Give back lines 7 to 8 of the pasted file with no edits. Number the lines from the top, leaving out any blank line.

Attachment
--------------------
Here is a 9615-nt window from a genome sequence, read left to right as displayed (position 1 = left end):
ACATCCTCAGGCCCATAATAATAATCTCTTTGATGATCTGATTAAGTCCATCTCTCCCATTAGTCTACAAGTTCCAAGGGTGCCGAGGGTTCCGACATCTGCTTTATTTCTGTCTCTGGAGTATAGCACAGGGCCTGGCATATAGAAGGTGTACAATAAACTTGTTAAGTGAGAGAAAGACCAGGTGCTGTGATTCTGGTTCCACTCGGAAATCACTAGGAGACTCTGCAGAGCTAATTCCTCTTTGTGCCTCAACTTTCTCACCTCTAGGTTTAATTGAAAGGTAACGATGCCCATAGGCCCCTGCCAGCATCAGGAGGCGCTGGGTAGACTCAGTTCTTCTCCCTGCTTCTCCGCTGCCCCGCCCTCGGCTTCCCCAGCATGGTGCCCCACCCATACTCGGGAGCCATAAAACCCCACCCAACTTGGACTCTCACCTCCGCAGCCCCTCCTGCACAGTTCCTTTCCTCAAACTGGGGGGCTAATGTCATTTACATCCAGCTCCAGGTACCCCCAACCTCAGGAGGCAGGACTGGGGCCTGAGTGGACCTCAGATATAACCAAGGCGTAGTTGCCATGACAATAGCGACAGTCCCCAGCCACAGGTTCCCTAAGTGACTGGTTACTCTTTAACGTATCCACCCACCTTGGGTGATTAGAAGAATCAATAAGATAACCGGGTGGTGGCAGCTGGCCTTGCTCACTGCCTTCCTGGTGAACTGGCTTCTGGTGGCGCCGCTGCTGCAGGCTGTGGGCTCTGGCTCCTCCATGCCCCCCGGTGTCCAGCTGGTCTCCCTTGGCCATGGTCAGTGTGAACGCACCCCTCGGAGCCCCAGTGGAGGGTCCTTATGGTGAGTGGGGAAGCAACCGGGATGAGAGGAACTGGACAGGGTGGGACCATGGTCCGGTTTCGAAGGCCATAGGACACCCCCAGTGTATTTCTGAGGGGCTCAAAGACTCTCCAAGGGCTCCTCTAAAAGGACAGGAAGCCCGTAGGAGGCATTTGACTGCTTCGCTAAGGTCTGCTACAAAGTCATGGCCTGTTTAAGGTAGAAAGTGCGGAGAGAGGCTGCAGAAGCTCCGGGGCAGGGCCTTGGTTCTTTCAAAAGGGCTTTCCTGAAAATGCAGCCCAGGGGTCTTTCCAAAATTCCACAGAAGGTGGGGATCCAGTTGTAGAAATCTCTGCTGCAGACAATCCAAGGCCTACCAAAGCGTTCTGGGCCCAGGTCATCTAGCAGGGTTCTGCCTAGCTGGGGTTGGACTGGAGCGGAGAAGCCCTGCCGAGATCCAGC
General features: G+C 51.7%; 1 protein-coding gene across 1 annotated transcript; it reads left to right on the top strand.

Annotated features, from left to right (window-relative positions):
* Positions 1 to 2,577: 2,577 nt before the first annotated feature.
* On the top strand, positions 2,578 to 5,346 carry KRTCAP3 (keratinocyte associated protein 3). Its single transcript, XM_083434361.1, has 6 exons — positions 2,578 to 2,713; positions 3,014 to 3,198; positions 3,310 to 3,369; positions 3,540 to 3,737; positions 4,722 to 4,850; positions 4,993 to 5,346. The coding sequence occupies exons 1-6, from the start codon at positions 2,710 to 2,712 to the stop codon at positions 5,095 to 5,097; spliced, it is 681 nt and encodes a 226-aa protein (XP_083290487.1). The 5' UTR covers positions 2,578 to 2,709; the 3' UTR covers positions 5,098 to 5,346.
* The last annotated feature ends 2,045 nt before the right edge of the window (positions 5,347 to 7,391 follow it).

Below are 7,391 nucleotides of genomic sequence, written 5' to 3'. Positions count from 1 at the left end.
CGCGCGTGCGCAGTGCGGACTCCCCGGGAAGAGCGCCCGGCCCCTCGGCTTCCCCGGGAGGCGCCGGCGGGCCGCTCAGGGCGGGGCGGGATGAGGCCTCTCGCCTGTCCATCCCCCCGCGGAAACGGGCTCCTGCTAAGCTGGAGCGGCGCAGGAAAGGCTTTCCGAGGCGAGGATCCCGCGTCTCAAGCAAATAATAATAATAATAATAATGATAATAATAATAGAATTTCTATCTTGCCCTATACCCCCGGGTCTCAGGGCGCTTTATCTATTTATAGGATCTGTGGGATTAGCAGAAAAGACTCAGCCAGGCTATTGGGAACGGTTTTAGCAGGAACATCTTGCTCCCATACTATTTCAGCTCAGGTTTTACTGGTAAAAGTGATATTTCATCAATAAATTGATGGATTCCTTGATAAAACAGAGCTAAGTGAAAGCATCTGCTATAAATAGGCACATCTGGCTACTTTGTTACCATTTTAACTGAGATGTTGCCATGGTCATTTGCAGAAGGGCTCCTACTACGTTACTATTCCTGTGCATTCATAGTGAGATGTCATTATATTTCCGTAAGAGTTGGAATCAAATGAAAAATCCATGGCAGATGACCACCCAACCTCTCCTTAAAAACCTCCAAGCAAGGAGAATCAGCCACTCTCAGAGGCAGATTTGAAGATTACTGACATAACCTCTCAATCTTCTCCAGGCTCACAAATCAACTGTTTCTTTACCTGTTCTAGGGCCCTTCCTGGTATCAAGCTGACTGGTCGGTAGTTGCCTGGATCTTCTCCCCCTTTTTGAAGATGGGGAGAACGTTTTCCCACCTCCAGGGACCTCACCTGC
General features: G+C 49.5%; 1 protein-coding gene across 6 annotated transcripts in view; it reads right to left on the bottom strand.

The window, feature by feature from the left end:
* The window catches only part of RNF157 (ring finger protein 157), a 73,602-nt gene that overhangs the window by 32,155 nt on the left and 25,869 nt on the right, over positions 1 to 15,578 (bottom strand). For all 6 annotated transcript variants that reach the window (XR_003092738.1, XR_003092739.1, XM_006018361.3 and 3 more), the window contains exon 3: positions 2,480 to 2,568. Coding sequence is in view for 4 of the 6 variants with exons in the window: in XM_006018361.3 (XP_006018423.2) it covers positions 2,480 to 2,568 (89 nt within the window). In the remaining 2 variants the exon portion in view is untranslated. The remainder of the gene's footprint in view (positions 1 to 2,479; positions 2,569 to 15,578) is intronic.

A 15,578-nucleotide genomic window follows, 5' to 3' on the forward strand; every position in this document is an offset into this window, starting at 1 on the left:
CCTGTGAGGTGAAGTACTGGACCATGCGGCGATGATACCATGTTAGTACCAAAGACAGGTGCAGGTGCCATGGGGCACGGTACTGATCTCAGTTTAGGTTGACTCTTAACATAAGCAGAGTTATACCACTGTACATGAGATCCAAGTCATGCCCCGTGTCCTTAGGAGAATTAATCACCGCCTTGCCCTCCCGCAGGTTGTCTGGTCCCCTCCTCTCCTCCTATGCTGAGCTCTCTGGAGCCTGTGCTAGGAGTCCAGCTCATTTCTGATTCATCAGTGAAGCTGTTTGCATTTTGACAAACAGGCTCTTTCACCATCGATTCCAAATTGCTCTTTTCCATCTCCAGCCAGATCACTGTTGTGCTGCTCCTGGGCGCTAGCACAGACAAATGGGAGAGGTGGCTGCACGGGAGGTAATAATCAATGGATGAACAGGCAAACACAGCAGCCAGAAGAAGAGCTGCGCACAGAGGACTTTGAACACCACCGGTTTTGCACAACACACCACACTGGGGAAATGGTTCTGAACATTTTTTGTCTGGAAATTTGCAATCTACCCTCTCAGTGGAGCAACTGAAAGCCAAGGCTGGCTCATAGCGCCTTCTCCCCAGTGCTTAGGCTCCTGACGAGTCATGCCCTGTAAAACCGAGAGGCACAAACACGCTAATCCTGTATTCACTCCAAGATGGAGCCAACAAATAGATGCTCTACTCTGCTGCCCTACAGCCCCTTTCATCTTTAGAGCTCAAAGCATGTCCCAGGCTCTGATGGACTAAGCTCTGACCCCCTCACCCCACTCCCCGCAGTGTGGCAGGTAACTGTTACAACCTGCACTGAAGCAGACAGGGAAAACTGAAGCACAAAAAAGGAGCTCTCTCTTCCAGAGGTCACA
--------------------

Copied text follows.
* The last annotated feature ends 2,045 nt before the right edge of the window (positions 5,347 to 7,391 follow it).

Below are 7,391 nucleotides of genomic sequence, written 5' to 3'. Positions count from 1 at the left end.